Second Monday: Cultural journey around the world
At “Second Monday” at the TU Dortmund, students of all disciplines and from all around the world come together to cook, play games and talk together, make new friends and get to know each other’s culture and traditions. And as an additional bonus, they’re able to improve their German and English skills. A super remedy against loneliness and homesickness!
by Lisa Tüch
On this Second Monday, it’s time for sport – the Summer Games! The group of international and German students in three disciplines is loosely divided up into two teams. It’s a competition to test flexibility, teamwork and speed. They dance the limbo, for example, to summertime music. And when the energy level wanes, everyone helps themselves to hot sausages from the barbecue, fresh rolls and gummy bears.
Colourful programme – from cooking nights to Christmas parties
Students from all around the world – Iran, Yemen, USA, Nigeria, Chile and many other countries – participate in Second Monday at the TU Dortmund. This makes it easier to find new friends in Germany. To prevent the language barrier from becoming a problem, everything is explained in English. Katrina Brown and Rhiannon Ragland – two guest students from the United States – think the concept is super. “You can feel lonesome abroad, especially if you can’t speak the language. That’s why Second Monday is a great way to get involved.”
Julia Schlagge, representative of the SoWi/Sachunterricht faculty student council, explains that “it’s easier to network and meet other people here in the group. You have fun together and can meet people in other degree programmes.” Every second Monday in the month (hence the name), the International Faculty Student Councils organise this multicultural event which can be anything from Indian cooking nights to theatre performances. The participants also celebrate the holidays together, like Easter, Carnival and Christmas.
But today’s programme is sport. For the water game, the participants have to transport as much water as possible from one bucket to another using nothing but a little plastic cup. Fortunately the weather cooperates, because not all the water lands in the bucket.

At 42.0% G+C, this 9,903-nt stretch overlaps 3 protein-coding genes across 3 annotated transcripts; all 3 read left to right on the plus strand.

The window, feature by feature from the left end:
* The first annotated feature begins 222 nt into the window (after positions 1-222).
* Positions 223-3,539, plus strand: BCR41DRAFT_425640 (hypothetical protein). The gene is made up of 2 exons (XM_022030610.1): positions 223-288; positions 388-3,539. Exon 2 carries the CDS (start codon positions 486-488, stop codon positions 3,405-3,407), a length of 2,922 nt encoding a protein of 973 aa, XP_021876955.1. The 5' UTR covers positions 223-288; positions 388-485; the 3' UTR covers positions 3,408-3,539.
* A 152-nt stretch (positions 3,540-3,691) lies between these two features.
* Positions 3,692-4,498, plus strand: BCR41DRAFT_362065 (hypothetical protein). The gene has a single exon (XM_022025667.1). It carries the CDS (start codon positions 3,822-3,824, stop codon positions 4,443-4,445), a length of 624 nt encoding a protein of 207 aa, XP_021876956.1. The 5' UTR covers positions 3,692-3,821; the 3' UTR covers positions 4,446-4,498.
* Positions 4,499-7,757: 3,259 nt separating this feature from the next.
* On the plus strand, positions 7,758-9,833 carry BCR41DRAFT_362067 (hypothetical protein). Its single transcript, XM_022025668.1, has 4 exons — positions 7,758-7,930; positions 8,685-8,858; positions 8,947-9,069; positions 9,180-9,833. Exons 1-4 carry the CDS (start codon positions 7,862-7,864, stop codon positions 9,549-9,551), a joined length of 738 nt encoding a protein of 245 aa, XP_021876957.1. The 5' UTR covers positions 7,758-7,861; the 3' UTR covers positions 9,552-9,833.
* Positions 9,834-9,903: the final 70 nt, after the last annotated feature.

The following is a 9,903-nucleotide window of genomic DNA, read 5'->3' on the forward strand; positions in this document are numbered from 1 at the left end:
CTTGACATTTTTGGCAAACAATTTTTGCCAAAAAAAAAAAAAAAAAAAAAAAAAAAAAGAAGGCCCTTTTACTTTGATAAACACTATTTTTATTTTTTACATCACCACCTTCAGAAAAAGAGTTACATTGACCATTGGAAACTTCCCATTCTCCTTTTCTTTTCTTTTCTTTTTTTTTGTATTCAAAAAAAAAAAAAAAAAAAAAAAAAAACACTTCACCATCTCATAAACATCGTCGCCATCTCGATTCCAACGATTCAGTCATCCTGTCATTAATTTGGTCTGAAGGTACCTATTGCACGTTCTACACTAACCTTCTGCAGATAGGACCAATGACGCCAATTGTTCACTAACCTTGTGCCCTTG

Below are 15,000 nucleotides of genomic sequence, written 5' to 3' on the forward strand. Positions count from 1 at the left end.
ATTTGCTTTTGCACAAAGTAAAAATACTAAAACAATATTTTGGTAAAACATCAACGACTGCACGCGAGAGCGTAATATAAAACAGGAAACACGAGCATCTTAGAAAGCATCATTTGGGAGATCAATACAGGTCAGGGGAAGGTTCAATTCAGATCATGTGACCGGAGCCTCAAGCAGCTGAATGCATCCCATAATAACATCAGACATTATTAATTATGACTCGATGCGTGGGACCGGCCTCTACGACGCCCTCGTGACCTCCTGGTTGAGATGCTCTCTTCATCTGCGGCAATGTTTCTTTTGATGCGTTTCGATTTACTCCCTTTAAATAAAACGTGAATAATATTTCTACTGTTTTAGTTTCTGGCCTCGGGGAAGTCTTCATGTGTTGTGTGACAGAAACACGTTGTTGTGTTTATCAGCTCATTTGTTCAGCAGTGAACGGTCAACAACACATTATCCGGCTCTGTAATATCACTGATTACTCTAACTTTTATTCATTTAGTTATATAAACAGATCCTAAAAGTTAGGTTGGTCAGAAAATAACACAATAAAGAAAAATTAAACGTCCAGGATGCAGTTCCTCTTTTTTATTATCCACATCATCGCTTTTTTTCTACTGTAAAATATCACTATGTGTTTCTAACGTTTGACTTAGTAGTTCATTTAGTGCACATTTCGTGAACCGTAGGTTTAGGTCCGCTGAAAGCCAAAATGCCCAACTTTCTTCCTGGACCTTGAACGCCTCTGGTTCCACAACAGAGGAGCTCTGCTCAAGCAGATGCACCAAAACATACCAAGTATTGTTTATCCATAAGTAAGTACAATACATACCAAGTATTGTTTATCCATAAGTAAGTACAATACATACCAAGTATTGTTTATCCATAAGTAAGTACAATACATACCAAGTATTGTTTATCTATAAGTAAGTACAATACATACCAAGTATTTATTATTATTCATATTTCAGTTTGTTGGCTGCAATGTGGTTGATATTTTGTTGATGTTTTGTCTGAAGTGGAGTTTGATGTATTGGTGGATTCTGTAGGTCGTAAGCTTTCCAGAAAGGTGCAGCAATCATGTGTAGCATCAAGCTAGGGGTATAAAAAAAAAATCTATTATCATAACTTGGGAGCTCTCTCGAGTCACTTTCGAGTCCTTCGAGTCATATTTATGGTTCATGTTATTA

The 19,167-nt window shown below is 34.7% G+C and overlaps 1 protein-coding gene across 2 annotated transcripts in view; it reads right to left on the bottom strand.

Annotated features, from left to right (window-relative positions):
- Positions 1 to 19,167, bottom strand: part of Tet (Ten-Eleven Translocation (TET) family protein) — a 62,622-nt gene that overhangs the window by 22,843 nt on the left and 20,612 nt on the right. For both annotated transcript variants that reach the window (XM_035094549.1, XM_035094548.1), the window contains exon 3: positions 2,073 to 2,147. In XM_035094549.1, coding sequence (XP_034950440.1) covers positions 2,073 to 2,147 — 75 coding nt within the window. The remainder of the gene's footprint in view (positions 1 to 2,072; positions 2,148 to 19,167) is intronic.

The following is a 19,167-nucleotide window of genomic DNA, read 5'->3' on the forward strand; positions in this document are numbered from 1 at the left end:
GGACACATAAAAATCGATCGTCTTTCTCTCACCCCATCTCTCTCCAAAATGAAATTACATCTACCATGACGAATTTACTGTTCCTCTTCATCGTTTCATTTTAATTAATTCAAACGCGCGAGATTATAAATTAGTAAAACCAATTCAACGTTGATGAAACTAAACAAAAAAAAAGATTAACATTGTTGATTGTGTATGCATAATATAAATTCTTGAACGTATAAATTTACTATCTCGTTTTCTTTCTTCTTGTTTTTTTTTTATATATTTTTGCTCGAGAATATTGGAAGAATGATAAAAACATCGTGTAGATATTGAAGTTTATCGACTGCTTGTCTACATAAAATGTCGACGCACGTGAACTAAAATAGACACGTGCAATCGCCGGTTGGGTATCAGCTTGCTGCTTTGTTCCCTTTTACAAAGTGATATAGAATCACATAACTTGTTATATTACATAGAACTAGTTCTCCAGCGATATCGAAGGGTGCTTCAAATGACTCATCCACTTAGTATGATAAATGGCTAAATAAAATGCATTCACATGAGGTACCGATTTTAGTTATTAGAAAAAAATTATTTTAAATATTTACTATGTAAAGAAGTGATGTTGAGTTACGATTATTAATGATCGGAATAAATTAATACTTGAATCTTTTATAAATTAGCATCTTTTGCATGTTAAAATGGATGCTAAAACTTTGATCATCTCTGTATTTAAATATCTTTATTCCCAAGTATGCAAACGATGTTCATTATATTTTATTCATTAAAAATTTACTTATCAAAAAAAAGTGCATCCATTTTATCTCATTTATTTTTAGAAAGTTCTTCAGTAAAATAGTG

Many students attend regularly
About 40 students participate in Second Monday on average, and many of them come again and again. The 22-year-old Bassam Haithm from Yemen participates in the events on a regular basis because they offer him the chance to have fun and talk with other students and improve his German and English. “And I can also learn something new. For example, at the theatre evening, we played games I’d never heard of before.”
The 26-year-old Saptarshi Mandal also takes part as often as possible. He is very interested in different cultures. “I try to get to know people from countries everywhere. At Second Monday, the quality of the conversation is super. They put on fun games and delicious food. I hope to gain a more cosmopolitan perspective.” At the Indian cooking night, he and fellow students from India introduced his culture to all the international students. Together they made Chapatti, a typical Indian meal.
Support from the International Office
Not only are international students big fans of the events offered on Second Monday. The faculty student council also benefits from their volunteer work, says Nils Raulf, chairman of the SoWi/Sachunterricht faculty student council. “We can put our own ideas into practice while promoting qualities like teamwork and organisational skills.”
The faculty student councils are supported by the International Office. It provides assistance with planning and carrying out the Second Mondays and also finances the project. The International Office regularly posts information about upcoming events on its website and prints advertising flyers, which the faculty student councils distribute throughout campus.
Perhaps you will be holding such a flyer in your hand soon. But even without a flyer, you can come to Second Monday at the International Meeting Centre at the TU Dortmund. The event is free of charge. You don’t even have to register in advance. All students – international and German – are received with open arms.